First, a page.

After a heartbreaking loss to the Detroit Lions in Week 8, the Dallas Cowboys enter midseason at 4-4, still atop the NFC East. The loss was representative of the Cowboys organization as a whole: up and down with the team appearing to finally get over the hump before going down late.
The Cowboys have had some inspiring performances from unexpected players this season, as well as some big letdowns from former stars. As such, their position report cards exhibit a wide range of grades.
Each positional unit has been graded using a combination of advanced stats—most notably from Advanced NFL Stats and Pro Football Focus (subscription required)—and film study. Pro-Football-Reference.com was also a source for stats.
Through Week 8, quarterback Tony Romo has turned in the worst efficiency of his career (excluding the 2010 season in which he got hurt) in terms of yards per attempt. That’s the bad.
The good is that Romo has 18 touchdowns to only five interceptions. He’s taking care of the football, sacrificing efficiency to do it.
Yards per attempt and interceptions are inversely correlated. In the past, Romo has typically played ultra-aggressively and you just kind of had to live with the interceptions. It’s the exact opposite in 2013, with Romo balancing conservative play with trying to attack downfield.
Romo’s high touchdown-to-interception ratio in 2013 has positively affected his passer rating, but his play hasn’t been quite as good as those numbers suggest. He’s still certainly an above-average NFL quarterback, but his career-low YPA is one reason the Cowboys are 4-4.
In terms of advanced stats, Romo ranks eighth in the NFL in expected points added (EPA)—a metric tracked by Advanced NFL Stats that measures a player’s ability to produce points. EPA is a great way to measure production because it quantifies how many points each player’s contributions are “worth.”
Sitting at eighth in EPA, Romo is in the really-good-but-not-great category of quarterbacks in 2013.
In his six games this season, running back DeMarco Murray was rather efficient. He averaged 4.7 yards per carry on the ground and caught 24 of his 27 targets. His health has always been an issue, though, and it’s starting to appear as though he’s not just unlucky, but, perhaps, truly injury-prone.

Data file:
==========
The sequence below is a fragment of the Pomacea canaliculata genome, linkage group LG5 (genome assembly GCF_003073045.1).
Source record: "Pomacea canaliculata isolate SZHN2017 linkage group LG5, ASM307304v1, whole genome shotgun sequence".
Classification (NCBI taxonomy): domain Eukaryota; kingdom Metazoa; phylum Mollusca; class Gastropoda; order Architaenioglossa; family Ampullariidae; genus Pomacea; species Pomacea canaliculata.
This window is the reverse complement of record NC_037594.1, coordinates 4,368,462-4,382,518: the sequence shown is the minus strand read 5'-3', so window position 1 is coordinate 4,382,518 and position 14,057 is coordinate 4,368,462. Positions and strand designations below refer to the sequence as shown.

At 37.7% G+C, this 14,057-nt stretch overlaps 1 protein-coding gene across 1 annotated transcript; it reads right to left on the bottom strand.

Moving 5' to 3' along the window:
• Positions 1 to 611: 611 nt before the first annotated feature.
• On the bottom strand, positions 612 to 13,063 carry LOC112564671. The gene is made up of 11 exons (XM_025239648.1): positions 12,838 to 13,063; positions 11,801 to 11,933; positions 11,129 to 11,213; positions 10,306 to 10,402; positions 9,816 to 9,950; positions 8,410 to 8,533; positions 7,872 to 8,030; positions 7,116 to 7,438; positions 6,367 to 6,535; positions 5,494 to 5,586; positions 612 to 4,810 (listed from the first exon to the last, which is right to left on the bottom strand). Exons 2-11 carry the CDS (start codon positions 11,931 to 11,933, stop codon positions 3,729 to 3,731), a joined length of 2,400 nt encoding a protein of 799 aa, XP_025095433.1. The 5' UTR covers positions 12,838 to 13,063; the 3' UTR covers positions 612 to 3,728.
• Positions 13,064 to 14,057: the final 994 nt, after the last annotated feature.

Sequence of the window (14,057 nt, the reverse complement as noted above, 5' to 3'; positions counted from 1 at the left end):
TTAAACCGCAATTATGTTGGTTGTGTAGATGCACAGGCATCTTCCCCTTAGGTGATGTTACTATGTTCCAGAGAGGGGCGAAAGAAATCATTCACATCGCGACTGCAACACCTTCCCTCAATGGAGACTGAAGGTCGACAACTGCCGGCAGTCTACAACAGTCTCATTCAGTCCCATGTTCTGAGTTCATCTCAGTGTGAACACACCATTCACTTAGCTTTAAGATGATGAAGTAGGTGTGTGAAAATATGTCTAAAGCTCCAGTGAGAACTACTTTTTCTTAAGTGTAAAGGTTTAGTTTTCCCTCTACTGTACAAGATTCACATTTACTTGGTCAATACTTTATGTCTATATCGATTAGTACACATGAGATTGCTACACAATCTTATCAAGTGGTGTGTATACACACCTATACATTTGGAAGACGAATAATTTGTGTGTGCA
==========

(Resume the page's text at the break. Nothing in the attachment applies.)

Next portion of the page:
Meanwhile, rookie running back Joseph Randle has managed just 108 yards on 44 carries—2.45 YPC. If the Cowboys embraced analytics, they might have saw this coming. Slow backs who are also light don’t typically find much success in the big leagues.
Despite missing a couple games, Murray actually ranked fifth among running backs prior to Week 8 with 11.3 EPA. Randle, on the other hand, has cost the Cowboys points with a minus-7.9 EPA.
Wide receiver Dez Bryant has been as efficient as almost any wide receiver in the NFL, catching 45 of his 77 targets for 641 yards and eight touchdowns. That puts him on pace for a final line of 90/1,282/16. Through Week 7, Romo generated the seventh-highest passer rating for a quarterback to a single receiver when throwing to Bryant, according to Pro Football Focus.
Rookie wide receiver Terrance Williams has been a pleasant surprise for Dallas, having now scored in four straight games. He’s officially taken over No. 2 receiver duties for Miles Austin, who figures to be out of Dallas in 2014. Williams is on pace for a respectable rookie line of 52/888/8.
In terms of EPA, Bryant checked in at sixth in the NFL before taking on the Lions. Williams was down at No. 59, but part of that is because EPA is a cumulative stat, and the rookie didn’t have many targets early in the year.
Prior to the season, I predicted that tight end Jason Witten would continue his decline, finishing the year with 88 catches for 880 yards and four scores. Through Week 8, the tight end is on pace for 74 catches, 806 yards and six touchdowns.
Further, Witten has been subpar as a blocker. While he was once an elite receiving-blocking combination tight end, those days are over. Even with all of his targets, Witten still ranked just seventh in EPA among tight ends entering Week 8.
The Cowboys made a big deal out of their two and three tight end packages this offseason, but neither James Hanna nor rookie Gavin Escobar have played more than one-third of the team’s snaps.
Offensive linemen are notoriously difficult to grade since they don’t accumulate stats in the same manner as other players. One way that we can do it is to measure pressure rates—the percentage of pass snaps on which they allow pressure on the quarterback.
Last season, the top five linemen in Dallas in terms of snaps allowed 128 pressures and a 3.9 percent pressure rate, according to Pro Football Focus. In 2013, the top five linemen have yielded 47 pressures and a 3.3 percent pressure rate.